Welcome to Things we read this week, a weekly post featuring articles from around the internet recommended by BMJ Labs.
- Michael Eisen, eLife’s Editor-in-Chief, reflects on lessons learned from a recent peer-review trial, and describes how eLife aims to make peer review more effective.
- Neil Jacobs from JISC describes four ways to make research more open “Digital technologies and collaborative tools are affecting the whole of the research cycle calling for everyone in research to consider how research 4.0 technologies can help improve research.”
- Ian Mulvany argues that Unpaywall Journals is possibly the most interesting thing to happen this year in library subscription land.
- Creating the Symbiotic AI Workforce of the Future demonstrates how leaders can reimagine processes to “create greater business value and prepare for the next wave of innovation. In the long-standing argument about whether AI will replace or complement human beings, the new watchword is symbiosis”.
- Arthur “A.J.” Boston looks at what AI means for libraries.
- Purple DS look at how AI can support editorial teams. “Editorial teams should not to be spending time building hyperlinks, auto linking products, uploading stories. That’s what AI can do. Human writers will only be supported by AI, editorial jobs will become simpler and the average quality of our articles likely even better.”
- Phil Jones writes about What Source Code and Science Have in Common in Scholarly Kitchen. “By standardizing further around use cases, using open standards, and common workflows, there’s an opportunity to share risk and bring significant efficiencies.”
- Computing magazine writes about The challenge of making money through open source software.
- Sarah Burnett, Executive Vice President & Distinguished Analyst, Everest Group asks What is your company’s digital ethics score? “Every company today must have an evolving ethical digital strategy in order to restore trust among their consumers. Lofty and hollow corporate social responsibility statements won’t work. To change consumer sentiment, you need to put solid, trust-instilling policies into practice. “
Search and knowledge graphs
- Computer Weekly on Search beyond search engines. “All-purpose search engines… have been valued at a median of US$17,530 a year (about £14,000) by 80,000 participants in a study published this year by researchers from the Massachusetts Institute of Technology (MIT) and the University of Groningen. Respondents were asked how much compensation they would need to give up various digital services. Search engines were valued more than twice as much as email, nearly five times as much as online maps, and more than 50 times more than social media.”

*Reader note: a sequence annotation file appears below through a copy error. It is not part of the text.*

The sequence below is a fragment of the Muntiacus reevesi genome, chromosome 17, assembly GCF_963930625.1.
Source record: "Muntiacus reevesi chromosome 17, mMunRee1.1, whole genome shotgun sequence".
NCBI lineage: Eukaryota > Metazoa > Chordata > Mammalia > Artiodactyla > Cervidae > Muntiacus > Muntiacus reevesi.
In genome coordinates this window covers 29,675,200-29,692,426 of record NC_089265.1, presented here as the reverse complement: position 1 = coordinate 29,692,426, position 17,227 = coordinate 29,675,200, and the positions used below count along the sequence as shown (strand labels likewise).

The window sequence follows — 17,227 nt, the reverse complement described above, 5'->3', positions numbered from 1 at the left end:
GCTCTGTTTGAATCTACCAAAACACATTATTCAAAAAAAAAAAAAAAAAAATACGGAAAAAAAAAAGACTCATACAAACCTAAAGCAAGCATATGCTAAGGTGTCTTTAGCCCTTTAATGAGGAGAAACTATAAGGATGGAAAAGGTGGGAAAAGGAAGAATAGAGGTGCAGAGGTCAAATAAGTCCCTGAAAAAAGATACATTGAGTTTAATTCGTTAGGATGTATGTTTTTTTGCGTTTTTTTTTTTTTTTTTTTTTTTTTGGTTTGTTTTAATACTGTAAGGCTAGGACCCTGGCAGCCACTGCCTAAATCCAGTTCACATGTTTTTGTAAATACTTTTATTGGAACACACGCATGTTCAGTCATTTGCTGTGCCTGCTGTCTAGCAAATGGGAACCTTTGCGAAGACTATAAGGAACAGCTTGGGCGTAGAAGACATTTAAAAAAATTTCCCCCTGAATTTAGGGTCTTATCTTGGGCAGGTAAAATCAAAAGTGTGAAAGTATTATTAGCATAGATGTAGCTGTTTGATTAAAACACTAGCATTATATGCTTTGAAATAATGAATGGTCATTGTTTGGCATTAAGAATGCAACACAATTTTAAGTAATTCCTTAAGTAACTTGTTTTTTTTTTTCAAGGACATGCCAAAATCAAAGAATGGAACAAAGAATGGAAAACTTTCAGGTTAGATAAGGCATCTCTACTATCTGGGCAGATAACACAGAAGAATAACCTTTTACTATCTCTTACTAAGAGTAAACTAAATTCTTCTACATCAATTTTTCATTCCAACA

- Luc Boruta argues that PIDs Are Not Silver Bullets “There are billions of research objects that will never be assigned a PID — e.g. works published before the advent of DOIs, and most of the works that fall under the grey literature label — and objects that were assigned PIDs are not necessarily cited with mentions of these PIDs.” and writes about how Cobaltmetrics are extending the PID Graph.
- Nature Index on how the growth of papers is crowding out old classics. Hard to interpret the visualization but it’s eye catching. “An analysis led by Raj Kumar Pan, a computer scientist at Alto University in Finland, found that the number of academic papers is increasing by 4% each year. The total number of citations is growing by 5.6% each year, and doubling every 12 years. According to Alexander Petersen,co-author of the study, this huge volume of new articles isn’t just reshaping scientific publishing, it’s also changing how researchers “follow the reference trail”. Rather than sift through large volumes of new papers, researchers are opting for middle-aged articles that have gained greater visibility and more citations.”
— Nature Index (@NatureIndex) November 4, 2019